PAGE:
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Thread: How to convert best AVCHD for editing

  1. #1

    Default How to convert best AVCHD for editing

    Hi,

    I am trying to edit AVCHD files with my new macbook pro (2,53 Ghz, 4GB Ram) with Adobe Premiere CS4 and have some issues with it.

    My mac is capable of playing the files in the preview window, but as soon as I do some effects on it, it will not play properly anymore (right window in Premiere).

    Should I maybe convert those videos in advance, so my mac can manage them? Maybe via the iMovie Import-Section?

    What would you suggest?? Is there any tweaks I can use?

    Thanks

  2. #2
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    Hi

    I dont edit with a Mac but I have played around with AVCHD using Premier Elements 7 on PC. Your probably already aware that it needs a powerful processor to be able to apply effects to clips and get them to playback smoothly whilst editing.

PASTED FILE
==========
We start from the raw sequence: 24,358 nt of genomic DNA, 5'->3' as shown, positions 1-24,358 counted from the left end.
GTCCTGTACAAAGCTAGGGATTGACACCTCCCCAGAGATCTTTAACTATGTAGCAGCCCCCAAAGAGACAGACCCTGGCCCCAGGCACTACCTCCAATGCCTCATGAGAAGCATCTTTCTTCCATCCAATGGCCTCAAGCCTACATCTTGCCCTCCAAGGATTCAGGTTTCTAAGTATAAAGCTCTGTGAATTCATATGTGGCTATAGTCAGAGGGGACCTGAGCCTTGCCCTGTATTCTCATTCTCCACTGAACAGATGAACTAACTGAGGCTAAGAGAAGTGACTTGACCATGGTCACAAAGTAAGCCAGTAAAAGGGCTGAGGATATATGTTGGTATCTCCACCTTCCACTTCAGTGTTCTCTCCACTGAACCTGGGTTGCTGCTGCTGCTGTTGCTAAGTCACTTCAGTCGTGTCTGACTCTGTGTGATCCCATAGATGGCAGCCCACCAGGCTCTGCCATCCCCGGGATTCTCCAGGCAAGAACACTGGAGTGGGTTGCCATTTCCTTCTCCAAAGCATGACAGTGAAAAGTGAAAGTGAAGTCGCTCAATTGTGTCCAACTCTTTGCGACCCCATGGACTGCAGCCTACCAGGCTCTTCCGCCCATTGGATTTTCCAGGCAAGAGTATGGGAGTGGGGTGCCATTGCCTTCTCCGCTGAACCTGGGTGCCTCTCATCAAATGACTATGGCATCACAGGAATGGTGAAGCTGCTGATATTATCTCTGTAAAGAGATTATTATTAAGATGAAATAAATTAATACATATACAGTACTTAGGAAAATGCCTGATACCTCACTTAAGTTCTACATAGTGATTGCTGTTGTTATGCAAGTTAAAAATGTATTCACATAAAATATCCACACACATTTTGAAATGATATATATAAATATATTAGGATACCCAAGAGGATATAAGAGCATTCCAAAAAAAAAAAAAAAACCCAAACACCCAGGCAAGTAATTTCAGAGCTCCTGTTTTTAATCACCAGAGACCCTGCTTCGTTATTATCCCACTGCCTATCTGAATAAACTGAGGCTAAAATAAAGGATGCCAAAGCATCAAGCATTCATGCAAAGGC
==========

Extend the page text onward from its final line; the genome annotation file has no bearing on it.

I guess there are three approaches to this.

    1. Upgrade to a powerful system that can hack it........ ouch that hurts the pocket.

    2. Convert AVCHD into something your Mac will handle better e.g. HDV ?

    3. Trick your editing software.


    Doing straight cuts is not a problem on my rig. The second I add effects of virtually any kind it jerks all over the place until I get fed up. I have converted my footage using a free converter to HDV but the files will get bigger (as less compression) and I felt the quality was less.

    I have never tried option 3 but I think someone on DD actually posted how its done. Basically you convert your AVCHD clips into something that is standard definition. Make sure they have the same file names. Edit these in your chosen editor and apply the effects you wish to use. Once its perfect. Then substitute the SD clips with the HD clips and tell your editing software to render the result. The idea is you edit using low def for speed and render using the High def clips. They will probably take a very long time to render though.